I'm facing a choice of whether to start building Haskell components for a certain production app that is all done in Ruby.
I'm leaning toward Haskell for several reasons, primarily speed (compiled Haskell is like 4-8x faster), greater transparency (via Haskell type system), and safer refactorability (type system). I've written a few open source and production programs in Haskell already and enjoy writing it very much.
Feasibility is not an issue. I've played around with the Haskell Snap web framework and database libraries like PostgreSQL.Simple and am satisfied that rewriting a Rails app and various backend programs with Haskell is feasible.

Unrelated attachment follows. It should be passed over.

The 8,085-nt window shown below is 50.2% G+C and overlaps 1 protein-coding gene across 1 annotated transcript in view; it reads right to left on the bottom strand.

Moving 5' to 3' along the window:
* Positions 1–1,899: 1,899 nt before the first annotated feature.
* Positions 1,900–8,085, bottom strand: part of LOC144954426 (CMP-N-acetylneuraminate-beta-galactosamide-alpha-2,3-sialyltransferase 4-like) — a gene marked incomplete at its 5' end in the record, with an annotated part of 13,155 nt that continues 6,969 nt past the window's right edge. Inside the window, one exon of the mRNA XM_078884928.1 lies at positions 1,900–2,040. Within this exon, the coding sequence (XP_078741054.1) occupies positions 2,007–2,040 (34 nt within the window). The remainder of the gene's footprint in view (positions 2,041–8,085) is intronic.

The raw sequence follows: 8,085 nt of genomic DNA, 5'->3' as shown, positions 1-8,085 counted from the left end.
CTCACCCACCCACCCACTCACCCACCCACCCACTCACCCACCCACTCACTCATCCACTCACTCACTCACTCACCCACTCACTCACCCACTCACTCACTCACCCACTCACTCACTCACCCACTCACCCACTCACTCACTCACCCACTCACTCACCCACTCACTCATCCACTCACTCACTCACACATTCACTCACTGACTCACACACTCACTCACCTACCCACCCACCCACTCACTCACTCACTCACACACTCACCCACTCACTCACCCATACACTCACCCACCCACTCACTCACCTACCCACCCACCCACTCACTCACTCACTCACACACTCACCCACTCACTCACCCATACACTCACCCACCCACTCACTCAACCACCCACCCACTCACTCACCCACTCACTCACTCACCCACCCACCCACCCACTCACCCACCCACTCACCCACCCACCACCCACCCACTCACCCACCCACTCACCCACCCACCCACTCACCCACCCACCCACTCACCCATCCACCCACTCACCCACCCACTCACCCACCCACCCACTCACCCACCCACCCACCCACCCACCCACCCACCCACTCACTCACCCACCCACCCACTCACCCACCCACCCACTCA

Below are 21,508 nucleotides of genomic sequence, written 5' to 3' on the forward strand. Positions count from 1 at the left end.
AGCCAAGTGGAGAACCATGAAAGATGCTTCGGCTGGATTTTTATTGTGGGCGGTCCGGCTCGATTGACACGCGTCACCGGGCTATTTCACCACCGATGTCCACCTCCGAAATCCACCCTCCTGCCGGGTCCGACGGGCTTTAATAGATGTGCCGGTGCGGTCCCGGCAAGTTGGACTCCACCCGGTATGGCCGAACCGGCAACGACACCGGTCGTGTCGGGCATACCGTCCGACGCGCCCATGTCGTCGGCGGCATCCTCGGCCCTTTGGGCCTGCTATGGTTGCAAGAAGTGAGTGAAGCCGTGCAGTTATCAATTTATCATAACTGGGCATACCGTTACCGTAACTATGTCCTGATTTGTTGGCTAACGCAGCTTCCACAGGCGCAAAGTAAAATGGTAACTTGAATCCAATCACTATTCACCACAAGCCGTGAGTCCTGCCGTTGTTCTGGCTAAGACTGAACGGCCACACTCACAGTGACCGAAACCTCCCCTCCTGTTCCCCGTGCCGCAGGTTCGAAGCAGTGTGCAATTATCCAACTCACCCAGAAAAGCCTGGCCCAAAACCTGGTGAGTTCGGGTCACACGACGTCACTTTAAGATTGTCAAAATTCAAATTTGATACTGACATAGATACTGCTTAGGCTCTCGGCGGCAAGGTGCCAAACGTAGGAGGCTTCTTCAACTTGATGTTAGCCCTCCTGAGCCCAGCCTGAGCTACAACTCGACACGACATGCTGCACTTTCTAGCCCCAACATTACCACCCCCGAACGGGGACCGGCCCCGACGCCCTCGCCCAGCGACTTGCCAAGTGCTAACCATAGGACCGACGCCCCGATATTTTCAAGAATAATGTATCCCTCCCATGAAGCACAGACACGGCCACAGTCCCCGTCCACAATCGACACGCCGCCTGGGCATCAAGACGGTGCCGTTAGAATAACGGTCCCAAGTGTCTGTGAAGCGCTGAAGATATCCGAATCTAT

The real issue is hiring programmers when we need to scale the dev team, or eventually handing off the programming responsibilities altogether. It's a lot easier to find programmers in Ruby than in Haskell. On the other hand, the Haskell community seems to be growing, and it's not too hard to train programmers to modify parts of a Haskell program if you approach it as a DSL (much like Ruby on Rails). The Haskell type system also seems to promise much safer collaboration than dynamic Ruby does.
In his essay "Beating the Averages" (http://www.paulgraham.com/avg.html), Paul Graham argues that using a superior language can be a decisive advantage. But when does it make sense to forgo using a superior language in order to make it easier to add programmers to your team?